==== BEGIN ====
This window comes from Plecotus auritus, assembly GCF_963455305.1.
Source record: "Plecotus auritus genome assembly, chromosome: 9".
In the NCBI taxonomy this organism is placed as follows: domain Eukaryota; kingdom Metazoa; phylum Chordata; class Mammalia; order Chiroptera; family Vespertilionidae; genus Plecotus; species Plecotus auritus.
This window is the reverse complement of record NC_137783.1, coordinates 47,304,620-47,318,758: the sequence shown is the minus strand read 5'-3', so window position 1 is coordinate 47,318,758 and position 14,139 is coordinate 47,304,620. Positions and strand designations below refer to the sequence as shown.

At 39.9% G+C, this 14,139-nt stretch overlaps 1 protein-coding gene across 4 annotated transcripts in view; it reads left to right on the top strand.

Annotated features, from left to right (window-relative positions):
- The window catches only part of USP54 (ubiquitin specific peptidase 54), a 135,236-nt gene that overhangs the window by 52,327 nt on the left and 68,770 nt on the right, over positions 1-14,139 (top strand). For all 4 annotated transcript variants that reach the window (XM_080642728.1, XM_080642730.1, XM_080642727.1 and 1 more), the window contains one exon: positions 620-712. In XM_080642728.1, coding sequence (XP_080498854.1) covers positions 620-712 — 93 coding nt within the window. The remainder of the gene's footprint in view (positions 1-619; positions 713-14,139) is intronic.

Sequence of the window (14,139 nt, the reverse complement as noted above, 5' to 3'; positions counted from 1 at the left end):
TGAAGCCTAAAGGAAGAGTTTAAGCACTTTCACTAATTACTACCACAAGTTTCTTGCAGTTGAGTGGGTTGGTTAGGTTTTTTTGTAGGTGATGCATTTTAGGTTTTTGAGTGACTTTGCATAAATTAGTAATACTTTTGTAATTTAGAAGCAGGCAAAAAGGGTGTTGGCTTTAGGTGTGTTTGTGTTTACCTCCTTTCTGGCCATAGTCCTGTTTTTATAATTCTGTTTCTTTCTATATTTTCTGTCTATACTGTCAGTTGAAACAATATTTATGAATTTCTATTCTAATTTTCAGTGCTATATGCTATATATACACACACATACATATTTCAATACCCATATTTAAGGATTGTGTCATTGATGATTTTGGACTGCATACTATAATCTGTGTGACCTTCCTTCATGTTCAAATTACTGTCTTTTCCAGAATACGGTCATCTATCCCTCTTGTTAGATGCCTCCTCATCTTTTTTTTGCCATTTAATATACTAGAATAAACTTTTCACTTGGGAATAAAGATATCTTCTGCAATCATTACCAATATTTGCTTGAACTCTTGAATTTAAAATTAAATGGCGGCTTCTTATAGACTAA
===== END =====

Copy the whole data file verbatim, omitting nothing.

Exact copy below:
This window comes from Plecotus auritus, assembly GCF_963455305.1.
Source record: "Plecotus auritus genome assembly, chromosome: 9".
In the NCBI taxonomy this organism is placed as follows: domain Eukaryota; kingdom Metazoa; phylum Chordata; class Mammalia; order Chiroptera; family Vespertilionidae; genus Plecotus; species Plecotus auritus.
This window is the reverse complement of record NC_137783.1, coordinates 47,304,620-47,318,758: the sequence shown is the minus strand read 5'-3', so window position 1 is coordinate 47,318,758 and position 14,139 is coordinate 47,304,620. Positions and strand designations below refer to the sequence as shown.

At 39.9% G+C, this 14,139-nt stretch overlaps 1 protein-coding gene across 4 annotated transcripts in view; it reads left to right on the top strand.

Annotated features, from left to right (window-relative positions):
- The window catches only part of USP54 (ubiquitin specific peptidase 54), a 135,236-nt gene that overhangs the window by 52,327 nt on the left and 68,770 nt on the right, over positions 1-14,139 (top strand). For all 4 annotated transcript variants that reach the window (XM_080642728.1, XM_080642730.1, XM_080642727.1 and 1 more), the window contains one exon: positions 620-712. In XM_080642728.1, coding sequence (XP_080498854.1) covers positions 620-712 — 93 coding nt within the window. The remainder of the gene's footprint in view (positions 1-619; positions 713-14,139) is intronic.

Sequence of the window (14,139 nt, the reverse complement as noted above, 5' to 3'; positions counted from 1 at the left end):
TGAAGCCTAAAGGAAGAGTTTAAGCACTTTCACTAATTACTACCACAAGTTTCTTGCAGTTGAGTGGGTTGGTTAGGTTTTTTTGTAGGTGATGCATTTTAGGTTTTTGAGTGACTTTGCATAAATTAGTAATACTTTTGTAATTTAGAAGCAGGCAAAAAGGGTGTTGGCTTTAGGTGTGTTTGTGTTTACCTCCTTTCTGGCCATAGTCCTGTTTTTATAATTCTGTTTCTTTCTATATTTTCTGTCTATACTGTCAGTTGAAACAATATTTATGAATTTCTATTCTAATTTTCAGTGCTATATGCTATATATACACACACATACATATTTCAATACCCATATTTAAGGATTGTGTCATTGATGATTTTGGACTGCATACTATAATCTGTGTGACCTTCCTTCATGTTCAAATTACTGTCTTTTCCAGAATACGGTCATCTATCCCTCTTGTTAGATGCCTCCTCATCTTTTTTTTGCCATTTAATATACTAGAATAAACTTTTCACTTGGGAATAAAGATATCTTCTGCAATCATTACCAATATTTGCTTGAACTCTTGAATTTAAAATTAAATGGCGGCTTCTTATAGACTAA